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Recipe Collection

Miso Ginger Mackerel

Safia Shakarchi

If you like miso black cod, you’ll also enjoy this dish. It’s such an old school classic Japanese dish and reminds me of being in Tokyo at my obachan’s (grandma’s) kitchen as it’s something she used to make for us a lot.

I only really appreciated how good this dish is once I was a bit older, but the sweet miso with plenty of ginger just goes so well with an oily fish like mackerel.

I recommend batch-making this and enjoying it the next day too.

Serves: 2

Photography: Safia Shakarchi

Season: Autumn


2 fillets of mackerel
Around 7cm knob of ginger

For the sauce:
2 tbsp white miso
3 tbsp sake

2 tbsp mirin
1 tbsp granulated sugar
1 tbsp soy sauce
4 tbsp water


  1. First, dab the mackerel clean then cut each fillet in half, diagonally. Score the skin with a criss-cross.

  2. Blanch the mackerel in hot water first, meaning you just very lightly cook the mackerel for 10 seconds or so. This is just to get rid of the impurities and stops it from tasting and smelling fishy. Just dunk the fillets in hot water gently using tongs or a spatula, then transfer them to an ice bowl. Take them out and pat them dry with kitchen roll and set them aside. 

  3. Then, peel the ginger using a spoon and julienne the ginger as finely as you can. Most of it will go in the sauce but set some aside as the topping at the end.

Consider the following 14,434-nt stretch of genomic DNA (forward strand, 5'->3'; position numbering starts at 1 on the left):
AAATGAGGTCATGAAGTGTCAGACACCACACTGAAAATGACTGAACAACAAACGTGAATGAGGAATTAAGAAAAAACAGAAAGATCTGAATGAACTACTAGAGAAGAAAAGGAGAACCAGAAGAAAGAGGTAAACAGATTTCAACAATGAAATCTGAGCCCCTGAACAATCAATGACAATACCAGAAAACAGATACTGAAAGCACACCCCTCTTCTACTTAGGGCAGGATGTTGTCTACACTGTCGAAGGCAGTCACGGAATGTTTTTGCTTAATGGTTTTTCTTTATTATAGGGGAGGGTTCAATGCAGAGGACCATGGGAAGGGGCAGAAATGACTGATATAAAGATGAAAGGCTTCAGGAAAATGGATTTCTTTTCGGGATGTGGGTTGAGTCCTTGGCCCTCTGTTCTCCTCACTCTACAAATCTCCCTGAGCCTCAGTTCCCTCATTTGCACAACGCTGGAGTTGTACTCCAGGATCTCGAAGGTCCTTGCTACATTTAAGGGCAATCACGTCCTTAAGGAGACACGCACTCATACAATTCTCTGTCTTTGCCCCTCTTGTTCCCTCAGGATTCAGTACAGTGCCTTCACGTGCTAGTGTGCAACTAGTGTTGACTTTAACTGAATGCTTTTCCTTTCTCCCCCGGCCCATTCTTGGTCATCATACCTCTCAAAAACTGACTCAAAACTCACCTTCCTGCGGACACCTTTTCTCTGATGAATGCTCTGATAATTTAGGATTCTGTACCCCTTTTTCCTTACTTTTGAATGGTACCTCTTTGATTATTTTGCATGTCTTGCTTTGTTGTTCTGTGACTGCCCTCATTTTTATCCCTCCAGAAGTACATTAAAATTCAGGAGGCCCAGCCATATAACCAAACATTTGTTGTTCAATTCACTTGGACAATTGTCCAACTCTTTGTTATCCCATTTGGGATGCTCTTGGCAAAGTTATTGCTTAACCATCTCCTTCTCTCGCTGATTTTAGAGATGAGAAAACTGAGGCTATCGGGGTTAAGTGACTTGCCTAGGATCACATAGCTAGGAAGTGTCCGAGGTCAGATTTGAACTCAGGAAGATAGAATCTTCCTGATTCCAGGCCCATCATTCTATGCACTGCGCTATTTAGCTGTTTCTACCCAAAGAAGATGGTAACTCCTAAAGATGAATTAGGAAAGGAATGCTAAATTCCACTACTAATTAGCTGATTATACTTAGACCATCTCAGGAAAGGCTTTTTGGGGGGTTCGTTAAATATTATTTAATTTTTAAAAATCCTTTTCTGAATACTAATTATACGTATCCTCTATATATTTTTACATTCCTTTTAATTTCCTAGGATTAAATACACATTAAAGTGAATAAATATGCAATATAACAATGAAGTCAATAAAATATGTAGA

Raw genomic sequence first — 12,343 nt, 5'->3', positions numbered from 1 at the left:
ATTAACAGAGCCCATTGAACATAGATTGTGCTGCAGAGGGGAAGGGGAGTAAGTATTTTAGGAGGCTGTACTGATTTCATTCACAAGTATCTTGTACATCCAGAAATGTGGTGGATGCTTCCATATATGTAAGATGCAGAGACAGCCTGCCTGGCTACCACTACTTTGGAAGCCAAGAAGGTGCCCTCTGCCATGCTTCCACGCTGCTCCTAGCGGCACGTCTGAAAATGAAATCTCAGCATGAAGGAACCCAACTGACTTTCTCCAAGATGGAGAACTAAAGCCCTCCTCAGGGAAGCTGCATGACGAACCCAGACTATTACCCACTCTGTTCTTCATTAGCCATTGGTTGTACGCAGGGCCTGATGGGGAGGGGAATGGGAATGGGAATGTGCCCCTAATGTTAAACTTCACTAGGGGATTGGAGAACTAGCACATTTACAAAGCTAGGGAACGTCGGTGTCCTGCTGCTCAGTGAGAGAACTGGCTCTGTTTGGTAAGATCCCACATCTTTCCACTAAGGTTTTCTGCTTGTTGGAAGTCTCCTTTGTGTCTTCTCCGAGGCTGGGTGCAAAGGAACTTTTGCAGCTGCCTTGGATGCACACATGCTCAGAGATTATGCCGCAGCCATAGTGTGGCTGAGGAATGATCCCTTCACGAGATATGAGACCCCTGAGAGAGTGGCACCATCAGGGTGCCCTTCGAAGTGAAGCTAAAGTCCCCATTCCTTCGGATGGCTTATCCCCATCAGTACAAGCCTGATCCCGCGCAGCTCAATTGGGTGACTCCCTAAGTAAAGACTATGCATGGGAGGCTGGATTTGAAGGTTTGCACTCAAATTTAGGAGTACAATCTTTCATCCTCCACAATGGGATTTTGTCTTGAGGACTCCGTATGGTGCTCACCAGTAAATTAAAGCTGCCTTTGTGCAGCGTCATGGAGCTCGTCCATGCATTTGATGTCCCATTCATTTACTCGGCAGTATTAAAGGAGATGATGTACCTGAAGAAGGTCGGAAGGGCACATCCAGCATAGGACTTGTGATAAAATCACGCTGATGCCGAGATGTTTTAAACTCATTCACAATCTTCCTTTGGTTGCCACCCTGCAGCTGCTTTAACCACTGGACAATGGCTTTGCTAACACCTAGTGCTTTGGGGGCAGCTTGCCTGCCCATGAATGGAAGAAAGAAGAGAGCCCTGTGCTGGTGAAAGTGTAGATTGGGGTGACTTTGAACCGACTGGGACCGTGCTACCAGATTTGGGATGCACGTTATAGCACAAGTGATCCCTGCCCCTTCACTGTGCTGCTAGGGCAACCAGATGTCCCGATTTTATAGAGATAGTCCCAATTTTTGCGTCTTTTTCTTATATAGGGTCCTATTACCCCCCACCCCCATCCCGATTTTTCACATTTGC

4. Add all the sauce ingredients and some julienned ginger into a medium saucepan. Gently place the fillets of mackerel in it. On a medium heat, bring the sauce to a simmer, then pop a baking parchment over it (scrunch it then spread it out over the mackerel) and pop a lid over it. This is to keep the mackerel in the sauce and retain the moisture of the sauce. Let it gently simmer away for 30 minutes. 

  5. Once it’s ready, the mackerel will be very delicate and melt-in-your-mouth soft. Gently place two half fillets on top of each other, drizzle over a spoonful of sauce and a touch of ginger on top. Enjoy!

— about the author

Yoko’s love for Japanese cooking started decades ago when she’d help her mama and obachan (grandma) make dinner for the family. Both brilliant cooks, Yoko has learnt so many family recipes which she shares both in her recipe boxes, her blog and social media. Eating seasonally is at the heart of Japanese cooking which makes her food a great fit to the Another Pantry community!


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